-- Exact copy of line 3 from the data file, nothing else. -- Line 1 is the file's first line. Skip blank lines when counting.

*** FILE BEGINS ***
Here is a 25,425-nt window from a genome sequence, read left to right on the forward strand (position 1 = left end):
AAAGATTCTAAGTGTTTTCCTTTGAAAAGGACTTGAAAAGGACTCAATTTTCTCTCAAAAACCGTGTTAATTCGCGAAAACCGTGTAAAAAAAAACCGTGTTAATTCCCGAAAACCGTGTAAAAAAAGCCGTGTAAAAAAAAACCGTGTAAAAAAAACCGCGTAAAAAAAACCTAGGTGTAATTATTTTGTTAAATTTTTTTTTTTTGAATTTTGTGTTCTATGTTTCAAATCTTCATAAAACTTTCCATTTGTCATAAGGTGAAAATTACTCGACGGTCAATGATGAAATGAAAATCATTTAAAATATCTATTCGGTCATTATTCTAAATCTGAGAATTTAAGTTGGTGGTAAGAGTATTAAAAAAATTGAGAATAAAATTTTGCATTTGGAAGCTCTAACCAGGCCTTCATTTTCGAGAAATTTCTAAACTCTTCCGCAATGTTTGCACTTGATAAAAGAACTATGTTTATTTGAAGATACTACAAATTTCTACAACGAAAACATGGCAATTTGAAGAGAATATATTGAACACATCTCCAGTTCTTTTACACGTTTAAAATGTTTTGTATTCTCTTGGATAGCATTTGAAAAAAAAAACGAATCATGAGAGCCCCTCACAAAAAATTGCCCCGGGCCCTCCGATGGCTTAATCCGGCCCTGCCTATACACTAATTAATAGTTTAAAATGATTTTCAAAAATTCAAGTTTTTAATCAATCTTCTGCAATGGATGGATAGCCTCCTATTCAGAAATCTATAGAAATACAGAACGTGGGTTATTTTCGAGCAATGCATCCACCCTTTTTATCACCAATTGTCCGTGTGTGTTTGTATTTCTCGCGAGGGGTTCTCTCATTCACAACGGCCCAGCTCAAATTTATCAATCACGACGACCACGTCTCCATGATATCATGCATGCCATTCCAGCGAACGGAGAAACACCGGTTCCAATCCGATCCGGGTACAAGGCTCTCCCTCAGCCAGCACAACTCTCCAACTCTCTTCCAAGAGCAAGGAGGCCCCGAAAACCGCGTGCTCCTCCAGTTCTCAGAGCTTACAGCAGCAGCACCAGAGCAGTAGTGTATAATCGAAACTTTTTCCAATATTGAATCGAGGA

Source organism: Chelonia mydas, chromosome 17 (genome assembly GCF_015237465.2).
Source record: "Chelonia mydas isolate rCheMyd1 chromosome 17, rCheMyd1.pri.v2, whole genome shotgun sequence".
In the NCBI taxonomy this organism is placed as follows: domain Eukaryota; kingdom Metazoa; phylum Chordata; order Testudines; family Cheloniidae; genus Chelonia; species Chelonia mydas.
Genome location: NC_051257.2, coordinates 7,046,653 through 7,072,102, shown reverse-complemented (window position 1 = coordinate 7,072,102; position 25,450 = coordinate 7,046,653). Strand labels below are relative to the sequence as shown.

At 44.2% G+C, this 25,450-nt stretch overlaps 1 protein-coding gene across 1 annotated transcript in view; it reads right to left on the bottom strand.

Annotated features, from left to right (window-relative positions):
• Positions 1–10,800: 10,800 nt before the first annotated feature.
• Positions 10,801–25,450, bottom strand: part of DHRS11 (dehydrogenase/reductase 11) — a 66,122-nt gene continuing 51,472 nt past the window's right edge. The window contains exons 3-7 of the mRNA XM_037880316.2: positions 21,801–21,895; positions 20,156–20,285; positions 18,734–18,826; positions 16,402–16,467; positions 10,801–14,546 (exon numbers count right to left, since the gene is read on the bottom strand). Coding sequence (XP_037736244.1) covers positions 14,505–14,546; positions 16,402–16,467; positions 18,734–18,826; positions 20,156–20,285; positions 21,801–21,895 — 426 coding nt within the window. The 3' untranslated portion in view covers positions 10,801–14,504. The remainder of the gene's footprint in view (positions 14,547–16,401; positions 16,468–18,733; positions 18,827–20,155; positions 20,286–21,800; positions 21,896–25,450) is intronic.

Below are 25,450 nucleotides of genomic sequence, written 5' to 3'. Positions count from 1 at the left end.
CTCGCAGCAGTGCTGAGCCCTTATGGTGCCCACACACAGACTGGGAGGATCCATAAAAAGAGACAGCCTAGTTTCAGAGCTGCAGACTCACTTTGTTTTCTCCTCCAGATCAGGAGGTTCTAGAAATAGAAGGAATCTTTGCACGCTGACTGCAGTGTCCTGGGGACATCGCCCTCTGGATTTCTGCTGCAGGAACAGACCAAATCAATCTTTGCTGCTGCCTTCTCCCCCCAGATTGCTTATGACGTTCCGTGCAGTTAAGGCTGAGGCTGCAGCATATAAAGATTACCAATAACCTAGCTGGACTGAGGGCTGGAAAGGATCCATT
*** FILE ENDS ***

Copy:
Source organism: Chelonia mydas, chromosome 17 (genome assembly GCF_015237465.2).